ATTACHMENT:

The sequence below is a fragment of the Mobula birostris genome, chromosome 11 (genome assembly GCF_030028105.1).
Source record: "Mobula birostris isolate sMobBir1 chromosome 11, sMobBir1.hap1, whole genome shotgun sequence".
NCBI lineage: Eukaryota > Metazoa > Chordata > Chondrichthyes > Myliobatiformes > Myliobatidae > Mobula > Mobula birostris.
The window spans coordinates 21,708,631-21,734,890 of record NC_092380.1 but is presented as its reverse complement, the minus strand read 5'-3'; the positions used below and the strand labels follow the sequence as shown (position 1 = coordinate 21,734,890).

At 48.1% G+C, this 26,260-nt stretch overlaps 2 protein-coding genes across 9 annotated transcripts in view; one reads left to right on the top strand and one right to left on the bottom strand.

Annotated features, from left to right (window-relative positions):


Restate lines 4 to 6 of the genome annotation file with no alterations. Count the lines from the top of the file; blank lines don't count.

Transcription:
The window spans coordinates 21,708,631-21,734,890 of record NC_092380.1 but is presented as its reverse complement, the minus strand read 5'-3'; the positions used below and the strand labels follow the sequence as shown (position 1 = coordinate 21,734,890).

At 48.1% G+C, this 26,260-nt stretch overlaps 2 protein-coding genes across 9 annotated transcripts in view; one reads left to right on the top strand and one right to left on the bottom strand.

Annotated features, from left to right (window-relative positions):